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The most important acts, which contain provisions on physical activity promoting health and well-being, are the Constitution of Finland, the Act on the Promotion of Sports and Physical Activity, the Health Care Act, the Local Government Act and the Youth Act. Under the Constitution of Finland, physical activity is a basic cultural right. The goal of the Act on the Promotion of Sports and Physical Activity is, as the name suggests, to promote the well-being and health of the population and to support the growth and development of young people by means of physical activity. The Act defines physical activity promoting health and well-being as “all types of physical activity in the course of human life designed to maintain and improve the state of health and functional ability of the population”. Under the Health Care Act, municipalities must include health counselling in all health-care services and arrange health checks and advice for all age groups, including young people. In terms of young people’s physical activity, the Youth Act is also important. The promotion of a healthy lifestyle is one of its objectives, and youth work and youth policy of the municipalities include sports activities for young people.
On the Move – a national strategy for physical activity promoting health and well-being 2020
In the beginning of the millennium, close cooperation started between different administrative branches in the development of physical activity. The Ministry of Social Affairs and Health and the Ministry of Education and Culture jointly appointed a steering group for health-enhancing physical activity (2011–2015). The steering group planned a joint strategy and an action plan for the promotion of physical activity. As a result, On the Move – national strategy for physical activity promoting health and well-being 2020 was published. The strategy was adopted in 2013 and lasts up to 2020. The strategy describes the current state of the population’s physical activity, the actions and objectives for physical activity as well as critical factors to achieve the objectives of the strategy. There are four main guidelines.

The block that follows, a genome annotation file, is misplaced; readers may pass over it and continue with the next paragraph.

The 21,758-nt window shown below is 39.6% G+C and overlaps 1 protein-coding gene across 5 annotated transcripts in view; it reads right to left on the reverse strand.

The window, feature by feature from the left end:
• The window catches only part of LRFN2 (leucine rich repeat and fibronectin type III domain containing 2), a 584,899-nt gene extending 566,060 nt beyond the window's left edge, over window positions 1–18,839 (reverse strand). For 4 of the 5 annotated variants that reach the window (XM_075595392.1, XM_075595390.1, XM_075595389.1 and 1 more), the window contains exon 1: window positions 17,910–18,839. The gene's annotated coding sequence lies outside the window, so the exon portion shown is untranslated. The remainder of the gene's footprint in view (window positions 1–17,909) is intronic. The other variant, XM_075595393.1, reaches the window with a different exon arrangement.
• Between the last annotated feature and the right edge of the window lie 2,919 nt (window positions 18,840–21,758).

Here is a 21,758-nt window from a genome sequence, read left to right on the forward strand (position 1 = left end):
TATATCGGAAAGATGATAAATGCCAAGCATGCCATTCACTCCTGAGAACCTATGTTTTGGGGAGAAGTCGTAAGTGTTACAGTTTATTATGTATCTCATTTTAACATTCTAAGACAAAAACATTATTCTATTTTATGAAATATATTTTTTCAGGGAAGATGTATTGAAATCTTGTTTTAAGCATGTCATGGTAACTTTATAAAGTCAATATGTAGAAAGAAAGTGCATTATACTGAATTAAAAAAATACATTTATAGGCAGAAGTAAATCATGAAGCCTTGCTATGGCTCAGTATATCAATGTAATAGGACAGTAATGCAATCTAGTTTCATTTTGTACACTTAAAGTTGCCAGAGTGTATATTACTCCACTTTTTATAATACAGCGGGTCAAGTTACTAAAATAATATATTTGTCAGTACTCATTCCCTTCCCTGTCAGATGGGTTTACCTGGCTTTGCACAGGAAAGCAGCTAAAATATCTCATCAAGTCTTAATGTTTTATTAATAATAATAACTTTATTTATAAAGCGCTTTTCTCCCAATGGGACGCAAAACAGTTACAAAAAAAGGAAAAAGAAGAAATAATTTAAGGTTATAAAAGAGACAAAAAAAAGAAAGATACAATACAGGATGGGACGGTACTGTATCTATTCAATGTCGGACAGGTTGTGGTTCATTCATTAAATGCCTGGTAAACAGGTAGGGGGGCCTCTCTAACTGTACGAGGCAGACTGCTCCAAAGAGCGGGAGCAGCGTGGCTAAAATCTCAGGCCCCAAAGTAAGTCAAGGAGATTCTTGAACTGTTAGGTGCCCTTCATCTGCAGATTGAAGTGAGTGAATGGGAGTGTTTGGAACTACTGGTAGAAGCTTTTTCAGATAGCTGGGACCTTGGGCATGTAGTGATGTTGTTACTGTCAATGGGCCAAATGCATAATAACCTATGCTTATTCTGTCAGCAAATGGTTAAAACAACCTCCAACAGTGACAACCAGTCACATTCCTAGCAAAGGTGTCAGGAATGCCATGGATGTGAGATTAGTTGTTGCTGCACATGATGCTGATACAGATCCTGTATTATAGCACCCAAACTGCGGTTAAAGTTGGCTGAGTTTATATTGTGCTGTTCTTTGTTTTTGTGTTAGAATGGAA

- Guideline 1. Reducing sitting in daily life in the course of life.
- Guideline 2. Increasing physical activity in the course of life.
- Guideline 3. Highlighting physical activity as a vital element in enhancing health and well-being, in the prevention and treatment of diseases and in rehabilitation.
- Guideline 4. Strengthening the status of physical activity in Finnish society.
The main purpose is to activate those people who engage in too little physical activity and to make the operating cultures of organisations more oriented towards physical activity during different stages of life. According to the strategy, measures are targeted at groups whose level of physical activity should be the greatest cause for concern and on whom few development measures have been focused. These groups include e.g. young people and families with children who are in the weakest socio-economic position, young people at the lower secondary level, and vocational students. The strategy displays several objectives and measures for actors at the national, regional and local levels.
The Ministry of Education and Culture and the Ministry of Social Affairs and Health in cooperation with the steering group for health-enhancing physical activity are responsible for coordinating the follow-up. The follow-up and assessment are carried out as part of the work of the steering group. Reporting the follow-up is done as part of the follow-up on the government programmes and the annual reports of the ministries. Separate reports are produced in 2015 and 2019.
There are several programmes and projects under the national strategy that promote health-enhancing physical activity. One of the most important programmes specifically targeted at young people is Finnish Schools on the Move. It is a national action programme aimed at establishing a physically active culture in Finnish comprehensive schools. In 2017, the programme was expanded to upper secondary education and vocational upper secondary education and training. In 2018, more than 80 percent of comprehensive schools participated in the programme, implementing their individual plans in order to increase physical activity during the school day. The programme is a joint programme between the public sector and the third sector, funded by the Ministry of Education and Culture.